There are worries about Afghanistan's border with Iran, which is one of the worst-hit countries outside of China, with more than 4,700 confirmed cases of coronavirus and 124 deaths. — Bishop
A doctor who had recently returned to Melbourne, Australia from the U.S. has been diagnosed with coronavirus, Victoria State Health Minister Jenny Mikakos said Saturday.
Around 70 of the doctor's recent patients would be contacted and required to self-isolate, she said on Twitter, and The Toorak Clinic, where he worked, would be closed.
Mikakos said in a press conference she was "flabbergasted" the doctor had continued to go into work, despite having flu-like symptoms.
"I know many doctors want to be there for their patients & colleagues but now, more than ever, is the time to stay home if you're sick & not soldier on," she tweeted.
Australia has over 60 confirmed cases of coronavirus, and two people have died from the outbreak in the country.— Bishop
In a statement to NBC News, Uber said "drivers and delivery people who are diagnosed with COVID-19 or placed in quarantine by a public health authority" will be compensated for up to 14 days.
"This has already begun in some markets and we are working to implement mechanisms to do this worldwide. We believe this is the right thing to do," Andrew Macdonald, senior vice president of rides and platform at Uber, said in a statement. — Wang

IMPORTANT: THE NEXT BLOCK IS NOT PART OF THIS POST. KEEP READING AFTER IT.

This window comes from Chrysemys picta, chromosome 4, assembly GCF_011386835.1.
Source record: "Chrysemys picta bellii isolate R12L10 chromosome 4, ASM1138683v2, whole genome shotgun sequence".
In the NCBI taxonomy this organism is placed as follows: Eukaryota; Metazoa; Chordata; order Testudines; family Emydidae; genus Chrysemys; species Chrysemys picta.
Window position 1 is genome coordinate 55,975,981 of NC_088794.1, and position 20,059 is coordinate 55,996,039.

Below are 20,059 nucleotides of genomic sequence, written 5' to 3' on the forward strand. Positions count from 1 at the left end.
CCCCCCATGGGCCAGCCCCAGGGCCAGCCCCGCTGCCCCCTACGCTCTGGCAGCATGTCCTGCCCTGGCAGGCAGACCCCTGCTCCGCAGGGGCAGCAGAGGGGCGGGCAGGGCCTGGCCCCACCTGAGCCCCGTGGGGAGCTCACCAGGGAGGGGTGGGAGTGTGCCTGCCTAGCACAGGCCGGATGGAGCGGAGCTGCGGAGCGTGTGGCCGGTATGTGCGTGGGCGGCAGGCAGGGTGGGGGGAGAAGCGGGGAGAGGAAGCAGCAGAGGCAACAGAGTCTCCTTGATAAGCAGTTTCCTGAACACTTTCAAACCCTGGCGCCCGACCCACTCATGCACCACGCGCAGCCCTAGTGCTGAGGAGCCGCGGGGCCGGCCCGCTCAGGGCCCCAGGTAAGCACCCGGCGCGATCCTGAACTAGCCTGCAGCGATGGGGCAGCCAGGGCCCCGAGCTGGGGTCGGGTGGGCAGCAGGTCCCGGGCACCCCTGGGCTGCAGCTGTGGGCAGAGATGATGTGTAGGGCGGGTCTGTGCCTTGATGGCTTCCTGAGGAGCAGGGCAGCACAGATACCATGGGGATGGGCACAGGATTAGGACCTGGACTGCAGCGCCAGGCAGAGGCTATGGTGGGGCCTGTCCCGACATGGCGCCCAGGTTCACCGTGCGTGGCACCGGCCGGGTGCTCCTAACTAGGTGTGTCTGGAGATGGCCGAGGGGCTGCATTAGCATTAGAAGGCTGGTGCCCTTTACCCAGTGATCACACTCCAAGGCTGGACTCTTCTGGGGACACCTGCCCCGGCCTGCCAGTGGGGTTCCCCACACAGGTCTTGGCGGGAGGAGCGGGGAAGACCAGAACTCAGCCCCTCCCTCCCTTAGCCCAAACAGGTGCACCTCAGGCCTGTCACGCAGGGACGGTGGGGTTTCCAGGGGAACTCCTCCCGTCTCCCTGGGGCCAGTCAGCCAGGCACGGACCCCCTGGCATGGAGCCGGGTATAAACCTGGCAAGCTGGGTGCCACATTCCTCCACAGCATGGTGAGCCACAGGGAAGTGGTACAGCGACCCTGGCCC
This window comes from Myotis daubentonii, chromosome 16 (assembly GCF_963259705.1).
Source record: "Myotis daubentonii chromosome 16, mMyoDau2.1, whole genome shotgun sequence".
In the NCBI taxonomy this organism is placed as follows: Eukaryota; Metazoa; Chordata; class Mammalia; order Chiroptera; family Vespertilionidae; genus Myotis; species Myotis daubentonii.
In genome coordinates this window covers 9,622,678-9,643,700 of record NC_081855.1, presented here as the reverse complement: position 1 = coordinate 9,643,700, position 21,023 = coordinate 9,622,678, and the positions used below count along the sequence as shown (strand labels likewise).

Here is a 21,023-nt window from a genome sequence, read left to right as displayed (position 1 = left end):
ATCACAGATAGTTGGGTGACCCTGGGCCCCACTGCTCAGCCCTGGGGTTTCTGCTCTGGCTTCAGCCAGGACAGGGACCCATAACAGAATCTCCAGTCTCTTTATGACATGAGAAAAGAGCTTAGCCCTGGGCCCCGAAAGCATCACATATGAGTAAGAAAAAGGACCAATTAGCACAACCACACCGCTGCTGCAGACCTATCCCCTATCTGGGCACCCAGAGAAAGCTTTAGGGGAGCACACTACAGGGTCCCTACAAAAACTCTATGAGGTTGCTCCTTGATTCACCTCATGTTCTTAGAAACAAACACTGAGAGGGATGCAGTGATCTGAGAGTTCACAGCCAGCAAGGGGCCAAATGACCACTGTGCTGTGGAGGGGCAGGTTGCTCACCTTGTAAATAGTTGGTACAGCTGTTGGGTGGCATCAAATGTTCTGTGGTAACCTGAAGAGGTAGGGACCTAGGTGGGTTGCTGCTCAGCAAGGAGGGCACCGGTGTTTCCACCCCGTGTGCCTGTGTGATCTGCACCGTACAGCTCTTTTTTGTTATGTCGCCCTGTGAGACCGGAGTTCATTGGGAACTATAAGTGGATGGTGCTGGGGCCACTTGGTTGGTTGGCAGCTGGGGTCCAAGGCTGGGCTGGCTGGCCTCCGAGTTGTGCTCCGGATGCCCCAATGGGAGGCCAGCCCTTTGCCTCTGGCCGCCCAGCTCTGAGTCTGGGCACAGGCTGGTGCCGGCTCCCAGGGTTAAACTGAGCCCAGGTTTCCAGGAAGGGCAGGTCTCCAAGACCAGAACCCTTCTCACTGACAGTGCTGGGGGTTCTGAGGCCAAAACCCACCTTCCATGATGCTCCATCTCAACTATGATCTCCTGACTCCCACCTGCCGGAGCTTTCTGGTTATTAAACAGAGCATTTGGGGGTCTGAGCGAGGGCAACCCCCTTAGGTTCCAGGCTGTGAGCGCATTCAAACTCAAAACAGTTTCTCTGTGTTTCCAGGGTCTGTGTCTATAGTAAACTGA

The National Basketball Association advised officials to prepare contingency plans should the coronavirus outbreak continue to spread. The NBA said teams should identify "actions required if it were to become necessary to play a game with only essential staff present" without fans or media, according to a copy of the memo obtained by CNBC.
The memo said teams should also "prepare for the possibility of implementing temperature checks on players, team staff, referees, and anyone else who is essential to conducting such a game in the team's arena."
One league executive told CNBC the league hasn't considered canceling or playing games without fans, but the memo was sent to organizations as a precaution. — Young
Reuters reported that China's January-February exports contracted 17.2% from last year, marking the steepest fall since February 2019. Analysts polled by Reuters had projected a 14% drop as the coronavirus outbreak disrupted supply chains and dampened demand.
Reuters also reported that China reported a trade deficit of $7.09 billion for the period, versus an expected surplus of $24.6 billion. — Wang
The Florida Department of Health said two residents have died. One person was a new presumptive positive case in Lee County, the department said. The other person was a previously announced presumptive positive case from Santa Rosa County. — Wang
Facebook is temporarily banning ads and commerce listings selling medical face masks. The social media giant said it will begin to enforce the temporary ban on these type of ads "over the next few days."
The policy change comes one day after a company spokesman told CNBC that Facebook will remove political ads posted on its service if they contain misinformation related to the new coronavirus. — Rodriguez